with that being sad, i’d just like to say what a rewarding experience for me (& I’m sure all of the other admins) to facilitate this space. thank you all for following. please continue to spread the word. if you feel comfortable, please submit suggestions, critiques, pictures of yourself doing self-care, tips, or stories, and send us questions! You may submit or ask anonymously.
“The best way to dehumanize someone while claiming you’re not is to believe you are just the same. You erase their experiences and perspective, their struggles and obstacles, their unique way of having to deal with those things in a world that also erases them. With the words, ‘but humans are humans’ or the bullshit dramatics of ‘we all bleed red’ normal people can simply pretend that if we all did things the way they did, then everything would work out okay. But, yes, we all bleed red but you don’t treat a papercut the same way you treat a gash, you don’t treat an infected wound the same way you treat one that isn’t, you don’t treat a wound to the leg the same way you treat a wound to the gut. You are not acknowledging someone’s personhood when you ignore the very things that make their lives different than yours, and when you refuse to understand that their circumstances have given them their own perspective that is just as valid as yours. More valid in fact – their perspective about their experiences that you haven’t been through is far more valid than anything you could ever think about it.”—The danger of worldviews (Speaking when the world sleeps)
“It is important that the visceral vocabulary of women’s bodies is part of the abortion debate. It is difficult to imagine true equality for women when our internal organs are a public space. It is necessary for them to abstract women out of the debate otherwise they may find that forcing a woman through the trauma of an unwanted pregnancy or putting her life at risk by leaving her no other choice than an unsafe abortion, might make them look somewhat vicious”—Vaginas aren’t dirty, even in Michigan | Naomi McAuliffe | Comment is free | guardian.co.uk (via feministlibrarian)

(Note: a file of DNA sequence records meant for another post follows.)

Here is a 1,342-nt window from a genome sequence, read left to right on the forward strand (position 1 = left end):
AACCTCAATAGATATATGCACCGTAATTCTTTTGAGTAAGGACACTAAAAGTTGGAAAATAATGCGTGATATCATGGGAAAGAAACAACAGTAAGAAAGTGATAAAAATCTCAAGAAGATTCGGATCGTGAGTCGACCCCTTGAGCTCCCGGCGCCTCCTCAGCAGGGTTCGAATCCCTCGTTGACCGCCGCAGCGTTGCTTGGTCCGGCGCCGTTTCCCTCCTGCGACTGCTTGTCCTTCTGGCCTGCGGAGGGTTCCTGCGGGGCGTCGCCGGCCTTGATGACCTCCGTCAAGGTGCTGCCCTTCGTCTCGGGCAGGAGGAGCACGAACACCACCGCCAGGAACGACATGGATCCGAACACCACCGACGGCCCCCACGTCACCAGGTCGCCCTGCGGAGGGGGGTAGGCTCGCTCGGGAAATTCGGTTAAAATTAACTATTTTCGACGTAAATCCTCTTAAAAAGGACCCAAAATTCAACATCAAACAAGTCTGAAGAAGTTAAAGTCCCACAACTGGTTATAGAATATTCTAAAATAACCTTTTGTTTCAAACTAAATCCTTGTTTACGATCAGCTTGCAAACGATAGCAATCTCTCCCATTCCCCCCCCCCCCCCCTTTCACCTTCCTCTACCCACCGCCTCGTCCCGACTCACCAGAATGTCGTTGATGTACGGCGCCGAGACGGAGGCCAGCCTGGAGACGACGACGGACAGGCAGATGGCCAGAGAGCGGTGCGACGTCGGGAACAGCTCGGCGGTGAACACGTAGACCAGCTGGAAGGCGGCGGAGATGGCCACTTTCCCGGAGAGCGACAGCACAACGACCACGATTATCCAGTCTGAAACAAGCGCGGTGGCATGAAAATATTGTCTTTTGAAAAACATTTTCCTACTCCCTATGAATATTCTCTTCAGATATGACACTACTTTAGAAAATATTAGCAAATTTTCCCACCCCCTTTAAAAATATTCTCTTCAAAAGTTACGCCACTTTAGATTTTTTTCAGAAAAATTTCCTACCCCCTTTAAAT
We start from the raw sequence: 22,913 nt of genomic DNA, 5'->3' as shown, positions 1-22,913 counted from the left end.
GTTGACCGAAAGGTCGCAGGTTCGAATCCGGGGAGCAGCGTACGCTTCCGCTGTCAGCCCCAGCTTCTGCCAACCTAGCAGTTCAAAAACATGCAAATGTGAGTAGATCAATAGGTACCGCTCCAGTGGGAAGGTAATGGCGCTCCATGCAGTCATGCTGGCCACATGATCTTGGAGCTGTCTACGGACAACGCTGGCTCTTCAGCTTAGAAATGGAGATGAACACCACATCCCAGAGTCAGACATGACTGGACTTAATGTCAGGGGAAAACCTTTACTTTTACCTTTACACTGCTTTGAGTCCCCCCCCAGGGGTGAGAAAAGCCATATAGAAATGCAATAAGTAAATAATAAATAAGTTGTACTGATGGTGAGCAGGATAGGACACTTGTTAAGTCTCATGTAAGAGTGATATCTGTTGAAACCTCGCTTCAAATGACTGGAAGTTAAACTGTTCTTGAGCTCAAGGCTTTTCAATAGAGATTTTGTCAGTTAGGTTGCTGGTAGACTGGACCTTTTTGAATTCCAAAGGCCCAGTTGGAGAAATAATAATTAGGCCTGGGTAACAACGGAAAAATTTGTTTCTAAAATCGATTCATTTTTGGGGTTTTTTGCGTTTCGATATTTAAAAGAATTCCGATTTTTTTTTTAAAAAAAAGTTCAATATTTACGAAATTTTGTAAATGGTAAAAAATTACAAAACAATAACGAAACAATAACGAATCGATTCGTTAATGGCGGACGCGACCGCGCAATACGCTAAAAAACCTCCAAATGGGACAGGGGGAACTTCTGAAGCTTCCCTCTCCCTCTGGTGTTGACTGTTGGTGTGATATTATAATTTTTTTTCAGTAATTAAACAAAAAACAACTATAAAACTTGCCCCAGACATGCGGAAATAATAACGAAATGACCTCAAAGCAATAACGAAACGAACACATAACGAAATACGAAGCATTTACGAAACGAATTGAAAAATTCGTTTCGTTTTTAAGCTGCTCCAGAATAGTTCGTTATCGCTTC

“Some days you will feel dirty
Some days you’ll remember how hard it is to breathe in public, like your heart beat is climbing to the attic of your throat only to suicide itself out on the pavement
But know this: the person who did this to you is broken, not you.
The person who did this to you is out there, somewhere choking on the glass of his chest, it is a windsheild, and his heart is a baseball bat saying wreck this, wreck this
NOTHING WAS STOLEN FROM YOU.
Your body is not a hand-me-down
There is nothing that sits inside you holding your worth,
no locket that can be seen or touched, sucked from your stomach and left on the concrete
And I know sometimes it’s hard to feel perfect
when you can’t tell an adam’s apple from a fist
because some ashtray of a man forced you to play his eden.